Today’s CEO looks very different to 25 years ago. In the past, the Chief Executive would command their organisation like an army general. They made the decisions and those below them would carry out their instructions. Structures of organisations were typically hierarchical. Modern-day businesses are becoming flatter and more lattice-like in their structure. The result: increased complexity. This, coupled with a need to focus more on the behaviour and culture of the workforce, has given birth to a new type of CEO – one that listens to, and engages with, not just their team but with the wider network of stakeholders. This new breed of leader will become more and more common. Fast forward 25 years, what else will be different about CEOs? Korn Ferry’s consultants predict what leaders will look like in decades to come…


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How have things changed for CEOs in recent years?

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How will this impact the CEOs of the future?

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What will be needed for someone to become a CEO in 2040?

Max: If you look at what has happened over the last 20 years, companies have grown exponentially, and this growth continues. The increasing size and scale of businesses is becoming a real challenge for many CEOs. And size isn’t the only structural change at work. In addition to getting bigger, companies are becoming flatter, and are having to become smarter to respond to the vast amount of data they now gather. Not only this, but they are having to become broader, embracing omni-channels, and connecting with a global market.

Richard: A number of factors have collided in the last decade which have dramatically changed the way leaders need to think about business. Max has already mentioned the pure scale of international businesses today. Beyond that there is now a degree of volatility and uncertainty that leaders of 10 years ago did not have to deal with. Setting strategy, other than very generally, for more than three years out is challenging. Today companies have to respond to a stream of short term discontinuities brought on by technological change, disruptive new entrants, growing consumer power and associated brand challenges, regulatory “violence” and a seemingly neverending set of problems arising from culture and behaviours.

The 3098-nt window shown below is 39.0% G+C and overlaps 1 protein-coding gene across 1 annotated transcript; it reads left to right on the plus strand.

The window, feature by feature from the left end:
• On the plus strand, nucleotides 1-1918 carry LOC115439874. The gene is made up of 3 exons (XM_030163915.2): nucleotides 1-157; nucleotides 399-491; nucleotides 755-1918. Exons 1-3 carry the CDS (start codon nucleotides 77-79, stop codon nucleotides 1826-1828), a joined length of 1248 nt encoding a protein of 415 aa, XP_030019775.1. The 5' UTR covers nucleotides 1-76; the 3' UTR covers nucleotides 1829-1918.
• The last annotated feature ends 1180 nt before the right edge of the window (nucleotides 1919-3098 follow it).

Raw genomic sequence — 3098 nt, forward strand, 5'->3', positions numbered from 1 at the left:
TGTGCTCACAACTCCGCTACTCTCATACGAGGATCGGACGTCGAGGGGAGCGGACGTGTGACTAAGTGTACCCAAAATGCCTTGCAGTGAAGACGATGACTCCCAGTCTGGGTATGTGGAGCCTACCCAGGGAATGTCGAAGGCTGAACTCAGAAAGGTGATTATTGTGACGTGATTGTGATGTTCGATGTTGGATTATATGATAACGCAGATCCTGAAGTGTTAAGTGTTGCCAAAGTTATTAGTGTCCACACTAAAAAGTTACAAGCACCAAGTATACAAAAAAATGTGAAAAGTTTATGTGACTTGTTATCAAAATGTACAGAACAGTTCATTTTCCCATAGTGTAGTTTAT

If you bring these factors together, chief executives have to rethink the way they lead. They need to empower their organisation to respond to all of these short term changes. If the organisation has to wait for the CEO, or even the regional or business unit head, to make the decision it will be too late. Instead organisations have to have values, behaviours and cultures embedded throughout them such that the leaders “know” that every part of the business will react in the most appropriate way to every new challenge. As LRN would say it’s about giving the company Freedom. “Freedom from” process and miring control systems and “freedom to” react quickly and to be self-determining. But this can only happen when values and culture are truly embedded.

Sally: Historically, leaders have typically adopted command and control techniques, but we are seeing a shift towards approaches which instead engage those in the organisation to deliver. Some of our most successful leaders today are highly authentic in their style and really demonstrate that they are listening to not only their customers, but their stakeholders in the widest possible sense. They are genuinely listening and acting on what they hear as opposed to just giving this impression.

In Retail there has been massive change, particularly in the grocery sector. If you read the opening statements of some of the new chief executives that have been appointed it is clear. For example, the new CEO of Morrisons’ first message to staff and customers was “My goal is to listen as hard as I possibly can to as many of our customers as I can… I am very eager to learn.” And everything he has done, and the way he has unwrapped the strategy of the business, has all been centred around that philosophy and approach. I suspect this is quite different to what would have been said 10 years ago.”

Richard: As organisations become more complex and more values led, so we will see more chief executives being promoted from within. Internal appointees will have proven that they believe the values and live the culture. The risks of an external appointment will be even greater than they are now. And they will likely lead for longer, rather than for short bursts. In general, I think we will see the tenure of CEOs increasing.